Postpartum Healing: Mind, Body and Soul
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In the flurry of activity that follows your baby's birth—the visitors, the hospital stay, those first few sleepless nights at home—some things might suddenly become less important. Those freezer meals you swore you'd make become take-out pizza, and handwritten baby shower thank-you cards turn into quick emails instead. But one thing that you can't skimp on is your postpartum healing process.
In the weeks and months following the birth of your baby, your body is recovering from a serious trauma. Birth isn't easy, whether you had a c-section or delivered vaginally. Without giving your body proper time to heal, you could be doing yourself a disservice—and even making it more difficult to regain your old body back.
It's not just your body you need to bounce back—you need mental and emotional healing as well. With all of the changes, you could be dealing with some serious mental health issues—without even realizing it right away. After you're done healing physically and mentally, you can then turn your attention to becoming the best parent you can be.
When you take a minute to think of what your body just accomplished, it's pretty amazing. You created life and delivered a healthy baby—so a little respect, please! Don't expect your body to bounce back to its former glory right away. "The most important thing to do is rest," urges Dr. Adam Wolfberg, an obstetrician specializing in maternal-fetal medicine at Tufts Medical Center in Boston. "You just had a baby. Do not feel compelled to rush out and exercise. Enjoy your baby, and take time to recover."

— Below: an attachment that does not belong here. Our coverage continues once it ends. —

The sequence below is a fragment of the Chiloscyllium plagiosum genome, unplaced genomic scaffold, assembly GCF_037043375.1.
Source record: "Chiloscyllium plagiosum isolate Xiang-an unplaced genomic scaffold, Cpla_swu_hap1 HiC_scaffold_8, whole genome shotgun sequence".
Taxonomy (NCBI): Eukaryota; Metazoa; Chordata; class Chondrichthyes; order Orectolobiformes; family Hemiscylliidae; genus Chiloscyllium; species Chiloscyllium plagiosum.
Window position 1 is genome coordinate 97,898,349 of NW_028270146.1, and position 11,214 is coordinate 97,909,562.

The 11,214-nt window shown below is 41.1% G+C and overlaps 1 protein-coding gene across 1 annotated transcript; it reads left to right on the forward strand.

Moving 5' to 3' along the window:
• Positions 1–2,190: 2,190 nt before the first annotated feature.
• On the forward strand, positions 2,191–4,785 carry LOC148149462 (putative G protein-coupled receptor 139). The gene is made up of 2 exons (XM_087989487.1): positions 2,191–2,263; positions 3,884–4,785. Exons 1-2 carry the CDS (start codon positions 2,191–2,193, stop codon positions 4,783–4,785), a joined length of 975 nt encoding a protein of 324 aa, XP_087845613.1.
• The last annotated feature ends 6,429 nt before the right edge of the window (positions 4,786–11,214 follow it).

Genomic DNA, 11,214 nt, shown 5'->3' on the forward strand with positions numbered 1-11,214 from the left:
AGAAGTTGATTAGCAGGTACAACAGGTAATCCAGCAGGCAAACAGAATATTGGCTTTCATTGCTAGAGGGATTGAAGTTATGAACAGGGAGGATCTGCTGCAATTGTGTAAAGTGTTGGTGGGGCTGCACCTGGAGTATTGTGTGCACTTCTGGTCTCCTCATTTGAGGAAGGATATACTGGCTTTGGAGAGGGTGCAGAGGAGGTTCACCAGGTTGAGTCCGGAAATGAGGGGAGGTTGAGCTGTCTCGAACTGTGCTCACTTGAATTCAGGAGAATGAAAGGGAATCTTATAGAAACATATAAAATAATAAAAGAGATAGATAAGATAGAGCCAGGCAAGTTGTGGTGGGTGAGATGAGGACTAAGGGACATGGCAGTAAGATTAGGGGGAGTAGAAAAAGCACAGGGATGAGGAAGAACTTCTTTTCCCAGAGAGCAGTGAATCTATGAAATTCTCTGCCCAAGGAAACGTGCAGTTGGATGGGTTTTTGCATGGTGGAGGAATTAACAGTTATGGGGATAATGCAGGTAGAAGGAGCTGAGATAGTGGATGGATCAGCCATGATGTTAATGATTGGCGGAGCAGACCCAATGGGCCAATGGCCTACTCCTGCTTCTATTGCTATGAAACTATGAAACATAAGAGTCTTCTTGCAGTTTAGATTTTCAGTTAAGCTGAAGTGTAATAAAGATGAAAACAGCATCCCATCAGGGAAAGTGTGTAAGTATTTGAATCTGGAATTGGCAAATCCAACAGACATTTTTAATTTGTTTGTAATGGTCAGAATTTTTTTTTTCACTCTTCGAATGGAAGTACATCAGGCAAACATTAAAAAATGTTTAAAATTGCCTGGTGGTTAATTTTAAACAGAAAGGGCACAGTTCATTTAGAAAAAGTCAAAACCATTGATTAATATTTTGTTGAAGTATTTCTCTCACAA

The first few days after having baby should be spent in recovery at the hospital or at home. Walk as soon as you feel you're able, but don't rush out to hit the gym. Instead, Dr. Wolfberg suggests waiting for four to six weeks before formal exercise, especially if you're recovering from a c-section. If you begin exercising too soon, you could damage your incision, so relax and take your time.
After six weeks, you'll head in for an OB/GYN appointment. There, your doc will check the healing process and answer questions about birth control. If you notice any problems sooner, be sure to give your doctor a ring. "Be on the lookout for fever, or worsening pain or bleeding. Any of these signs warrant an immediate call to your doctor," Dr. Wolfberg warns. "Worsening pain, fever, or redness on your breasts could be a sign of mastitis (breast infection). In general, you should feel progressively better. If you start to feel worse in any way, call your doctor."
Emotional and Mental Healing
Your body isn't the only part of you that takes a beating over the nine months of pregnancy and your labor and delivery, so expect an emotional rollercoaster after meeting your long-awaited bundle of joy. What your mother affectionately calls the "baby blues" could actually be postpartum depression, or PPD. The CDC reports that anywhere from 11 percent to 20 percent of women suffer from PPD after giving birth. Depression, sadness, a loss of interest and fatigue are the most common side effects, so mention any issues to your OB in order to get help or a referral to a specialist.
When you're already dealing with the emotional toll of having a baby, staying sequestered in your home combined with lack of shut-eye can compound the issues you're having. You may have rolled your eyes when a friend told you to "sleep when the baby sleeps," but it's a smart and simple way to catch up on lost slumber. Skip the guilt from the stacks of dirty laundry and make sure that your sleep is top priority. Tidying up can wait—your baby will be better off without a slumber-deprived zombie to care for her!
To avoid cabin fever, it also helps to get out of the house. If you're wary of germs transferring to your fragile little one, have a friend tend to her while you take a walk around the block. Or, invest in a sling so you can "wear" your baby when you're out and about. It'll limit the amount of interaction strangers have with your infant and you'll get some sanity-restoring time out of your home.
It took your body 40 weeks to create life, so cut yourself a little slack. You can't expect 40 weeks of changes to disappear in a matter of days. Instead, give yourself the patience and time it takes to heal from having a baby and get the help that you need, if necessary. When it comes to getting healthy after pregnancy, slow and steady always wins the race.